Weeks Pregnant: 17 weeks exactly. I will go for my next growth ultrasound in Mid-May.
Weight: (From starting weight) +7 pounds. It's hard to keep your weight down when you're taking multiple intramuscular injections of progesterone (as well as estrogen) every day for over three months. I was very happy to have that very last shot a few weeks ago.
Exercise: Since recovering from influenza over my spring break, I've been meeting my goal of walking a minimum of 10,000 steps every day, at least 6 days per week. If it wasn't for the plantar faciitis, I'd probably try to walk even more than that.
Cravings: Baked Potatoes, hamburgers, steak, and all kinds of desserts. I've been indulging in small portions.
Sleep: I was doing better with sleep until my podiatrist said I should sleep with this splint on (see below). It helps a little bit but is terribly uncomfortable.
Mood: I've had a lot of anxiety with this pregnancy. After all I've been through with IVF, I'm very nervous at every little twinge.
|My night splint. I only wear it on one leg at a time.|
Here's a sideways view of my bump.
If you're interested in my IVF story, I'm going to tell it here. I know when I was starting out with a fertility doctor, I read the stories of as many real women as I could find. Here is my story.
I think this is likely the most medically-involved pregnancy imaginable this time around. I've known since my early 20s that I have Polycystic Ovarian Syndrome, which can cause infertility and increase the likelihood of miscarriages and chemical pregnancies (both of which I had right before getting pregnant with Henry). Nick was sheer luck--I became pregnant with him literally the first cycle I could ever have gotten pregnant in my life. Henry, who is now almost six, was born with the help of Clomid, which is a pill that often helps with fertility.
When Greg and I decided to try for a third child back in 2014, we tried Clomid for an entire year, in slowly increasing dosages. It never worked. I decided to see an infertility specialist in January of 2015. He recommended IVF, since I could have genetic testing done that could cut the rate of miscarriages significantly. In 2015, when I was 36 and 37 years old, I went through four egg retrieval cycles. Greg and I ended up with 48 embryos, 7 of which made it to the blastocyst stage (5-days). We tested all 7, and only two of them were genetically normal. Both were female. The doctor had been right. If we had opted for IUI or if we hadn't tested the embryos, I likely would've had multiple miscarriages. Now, even though I'll be 39 when I have this baby, the embryo is from my 36 year old self, which I found out does make a difference.
In March of 2016, I went through an implantation cycle. This is where the progesterone and estrogen come in, and while I had plenty of shots during egg retrieval, these shots were intramuscular and far more unpleasant. That embryo failed to implant, and we were disappointed, to say the least. My IVF doctor wanted to try to find out what had gone wrong before trying the other embryo, so I went through what they call a trial cycle. This means you do all of the medications (and yes, all the shots) for an implantation cycle, but instead of putting an embryo in, they take some of your uterine lining on what would've been implantation day and send it to a lab. This test (which was pricey, to say the least), told us that I needed more progesterone and that they should implant a day later than they had the first time.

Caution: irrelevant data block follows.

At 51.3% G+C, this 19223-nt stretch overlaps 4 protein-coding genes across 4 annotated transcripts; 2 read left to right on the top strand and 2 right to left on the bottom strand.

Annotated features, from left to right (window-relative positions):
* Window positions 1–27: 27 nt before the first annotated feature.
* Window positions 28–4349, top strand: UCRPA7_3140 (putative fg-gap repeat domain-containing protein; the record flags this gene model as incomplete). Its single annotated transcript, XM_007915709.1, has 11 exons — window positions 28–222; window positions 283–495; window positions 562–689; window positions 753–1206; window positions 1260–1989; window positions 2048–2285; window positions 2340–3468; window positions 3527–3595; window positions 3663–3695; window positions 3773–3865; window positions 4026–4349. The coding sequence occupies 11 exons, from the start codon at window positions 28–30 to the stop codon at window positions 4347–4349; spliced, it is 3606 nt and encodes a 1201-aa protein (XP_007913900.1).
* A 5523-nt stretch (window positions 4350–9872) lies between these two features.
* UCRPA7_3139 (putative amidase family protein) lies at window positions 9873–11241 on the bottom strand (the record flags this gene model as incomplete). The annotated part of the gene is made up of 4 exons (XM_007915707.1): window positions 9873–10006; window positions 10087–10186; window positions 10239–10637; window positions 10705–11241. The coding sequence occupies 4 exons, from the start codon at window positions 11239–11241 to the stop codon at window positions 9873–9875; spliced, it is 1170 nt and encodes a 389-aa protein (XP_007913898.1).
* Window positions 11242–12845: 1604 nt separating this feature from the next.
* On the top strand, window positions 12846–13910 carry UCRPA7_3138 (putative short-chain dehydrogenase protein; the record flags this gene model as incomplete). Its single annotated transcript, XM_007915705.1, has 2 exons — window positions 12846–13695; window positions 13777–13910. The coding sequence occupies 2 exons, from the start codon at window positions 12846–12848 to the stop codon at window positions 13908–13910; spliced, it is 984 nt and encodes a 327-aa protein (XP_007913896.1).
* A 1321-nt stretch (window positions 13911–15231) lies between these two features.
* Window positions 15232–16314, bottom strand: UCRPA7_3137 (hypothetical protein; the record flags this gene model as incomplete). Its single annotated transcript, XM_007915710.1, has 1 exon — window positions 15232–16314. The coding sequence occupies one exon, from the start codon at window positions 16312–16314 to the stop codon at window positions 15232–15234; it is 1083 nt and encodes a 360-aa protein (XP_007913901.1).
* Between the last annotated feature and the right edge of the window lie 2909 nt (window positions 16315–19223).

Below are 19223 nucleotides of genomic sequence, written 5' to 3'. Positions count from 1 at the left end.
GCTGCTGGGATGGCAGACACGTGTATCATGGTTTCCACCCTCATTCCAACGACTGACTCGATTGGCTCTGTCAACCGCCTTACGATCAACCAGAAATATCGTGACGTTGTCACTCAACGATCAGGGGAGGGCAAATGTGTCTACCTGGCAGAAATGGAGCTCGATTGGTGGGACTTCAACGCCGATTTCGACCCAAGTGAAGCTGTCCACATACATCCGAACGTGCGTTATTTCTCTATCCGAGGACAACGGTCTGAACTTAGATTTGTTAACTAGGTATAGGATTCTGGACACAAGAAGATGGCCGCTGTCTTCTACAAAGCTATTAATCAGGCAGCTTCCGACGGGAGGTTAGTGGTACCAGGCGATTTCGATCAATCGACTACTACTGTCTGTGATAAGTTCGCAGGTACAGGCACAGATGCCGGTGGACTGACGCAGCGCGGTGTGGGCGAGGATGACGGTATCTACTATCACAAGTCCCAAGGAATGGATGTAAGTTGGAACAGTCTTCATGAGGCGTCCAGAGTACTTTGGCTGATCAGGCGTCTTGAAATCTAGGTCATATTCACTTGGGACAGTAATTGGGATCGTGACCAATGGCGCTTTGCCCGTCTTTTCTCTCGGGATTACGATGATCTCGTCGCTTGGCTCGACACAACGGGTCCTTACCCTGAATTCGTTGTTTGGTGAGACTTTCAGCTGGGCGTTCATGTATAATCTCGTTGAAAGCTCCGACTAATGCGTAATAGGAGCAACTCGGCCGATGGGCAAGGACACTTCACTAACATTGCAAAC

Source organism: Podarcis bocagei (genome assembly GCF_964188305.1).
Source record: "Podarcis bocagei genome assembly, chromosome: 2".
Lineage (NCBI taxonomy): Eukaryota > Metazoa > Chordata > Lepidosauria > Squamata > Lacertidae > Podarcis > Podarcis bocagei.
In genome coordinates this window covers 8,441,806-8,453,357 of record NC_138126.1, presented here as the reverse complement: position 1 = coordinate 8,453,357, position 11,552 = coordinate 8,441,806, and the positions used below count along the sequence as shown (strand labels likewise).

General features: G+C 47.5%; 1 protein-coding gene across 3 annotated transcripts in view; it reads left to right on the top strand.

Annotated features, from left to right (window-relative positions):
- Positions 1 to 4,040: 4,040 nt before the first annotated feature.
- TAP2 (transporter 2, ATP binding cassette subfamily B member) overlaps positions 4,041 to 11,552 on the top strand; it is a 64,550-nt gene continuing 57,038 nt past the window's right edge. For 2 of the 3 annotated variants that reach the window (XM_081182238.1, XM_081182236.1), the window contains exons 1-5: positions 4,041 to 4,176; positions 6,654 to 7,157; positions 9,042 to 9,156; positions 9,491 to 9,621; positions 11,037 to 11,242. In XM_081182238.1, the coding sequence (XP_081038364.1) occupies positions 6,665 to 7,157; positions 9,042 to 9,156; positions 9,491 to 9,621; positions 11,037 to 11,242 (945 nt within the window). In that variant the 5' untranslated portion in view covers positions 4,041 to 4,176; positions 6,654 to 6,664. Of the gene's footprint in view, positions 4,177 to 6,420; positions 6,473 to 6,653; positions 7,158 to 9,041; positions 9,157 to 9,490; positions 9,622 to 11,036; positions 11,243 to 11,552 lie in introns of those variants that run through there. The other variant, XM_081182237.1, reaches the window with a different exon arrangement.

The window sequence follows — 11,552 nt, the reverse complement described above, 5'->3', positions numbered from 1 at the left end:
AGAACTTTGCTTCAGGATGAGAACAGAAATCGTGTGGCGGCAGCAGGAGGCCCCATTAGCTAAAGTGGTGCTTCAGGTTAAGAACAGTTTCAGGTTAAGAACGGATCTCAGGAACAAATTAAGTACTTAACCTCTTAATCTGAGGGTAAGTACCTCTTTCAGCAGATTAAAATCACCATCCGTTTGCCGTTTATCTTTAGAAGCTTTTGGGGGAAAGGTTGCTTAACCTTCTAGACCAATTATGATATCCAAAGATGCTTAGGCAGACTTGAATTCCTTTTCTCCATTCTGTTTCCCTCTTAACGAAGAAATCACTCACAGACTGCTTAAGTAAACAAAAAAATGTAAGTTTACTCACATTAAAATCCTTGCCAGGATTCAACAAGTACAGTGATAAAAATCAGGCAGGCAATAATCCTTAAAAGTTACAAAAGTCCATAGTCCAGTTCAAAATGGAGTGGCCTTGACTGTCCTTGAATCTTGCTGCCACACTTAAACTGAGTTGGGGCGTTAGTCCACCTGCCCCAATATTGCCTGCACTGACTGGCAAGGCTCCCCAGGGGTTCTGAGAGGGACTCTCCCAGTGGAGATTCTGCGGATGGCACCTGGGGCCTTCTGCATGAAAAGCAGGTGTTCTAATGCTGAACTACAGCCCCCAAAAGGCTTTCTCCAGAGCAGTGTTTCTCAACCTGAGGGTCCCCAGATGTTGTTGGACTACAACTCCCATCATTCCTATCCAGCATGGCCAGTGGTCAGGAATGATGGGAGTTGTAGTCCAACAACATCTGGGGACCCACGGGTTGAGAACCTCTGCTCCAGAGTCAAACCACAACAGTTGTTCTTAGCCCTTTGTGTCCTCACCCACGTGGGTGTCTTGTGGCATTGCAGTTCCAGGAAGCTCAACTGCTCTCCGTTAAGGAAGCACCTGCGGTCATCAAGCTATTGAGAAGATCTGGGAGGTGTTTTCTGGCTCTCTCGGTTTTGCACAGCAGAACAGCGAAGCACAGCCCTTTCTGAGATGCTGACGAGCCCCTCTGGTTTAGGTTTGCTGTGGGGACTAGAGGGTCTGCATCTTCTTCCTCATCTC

Another hypothesis my doctor had is that I could have endometriosis. Basically, this is when uterine tissue that usually grows inside the uterus grows outside the uterus and in the abdominal cavity. It can cause a great deal of pain as well as infertility. However, the only way to know if you have endometriosis is to sign up for exploratory surgery. It was a big risk, signing on and basically telling the doctor, "Yes, cut me open and root around in there to see if anything might be wrong." That doctor was right, though. One of my Fallopian tubes was kinked (which he fixed), and I had plenty of endometriosis that he was able to remove.
That was last summer. I was originally supposed to have an implantation cycle in October, but it was postponed when I came up anemic in a blood test. In 2003, I had RNY Gastric Bypass Surgery (more about that experience here), and one of the side effects is an inability to absorb iron. I had anemia in both pregnancies, and it caused growth restriction with Nick. When I was expecting Henry, they actually hooked me up to an IV once a week and just gave me the iron that way.
My doctor had me go to a bariatric surgery center and get evaluated. I saw a surgeon, a nutritionist, an exercise physiologist, and a surgical nurse. I had B12 shots, went to a hematologist, had IV infusions of iron, and was finally cleared in December. That's when I started up on all the shots again. My implantation date was on January 16th. They even gave me a picture of the embryo before they implanted it.
|Earliest picture---5 day blastocyst|
I was shocked when I found out I was pregnant, just a little over a week later. I had been mentally preparing myself for another failure. Besides the utter exhaustion that comes with early pregnancy (and the anxiety, of course), I generally felt okay. I have never suffered from morning sickness, though I've had some taste aversions and general nausea after eating.
After I made it through the first trimester, I've allowed myself to get just a little bit excited. I haven't bought anything yet, though. Not until summertime, at least. I'll have to go a little crazy in August, though, because all of my baby stuff is from 2008 and for a little boy. Good thing I enjoy shopping.
Greg is thrilled to be having a little girl. He is looking forward to a calm, quiet little girl. Let's not destroy his illusions about little girls-he'll find out in time.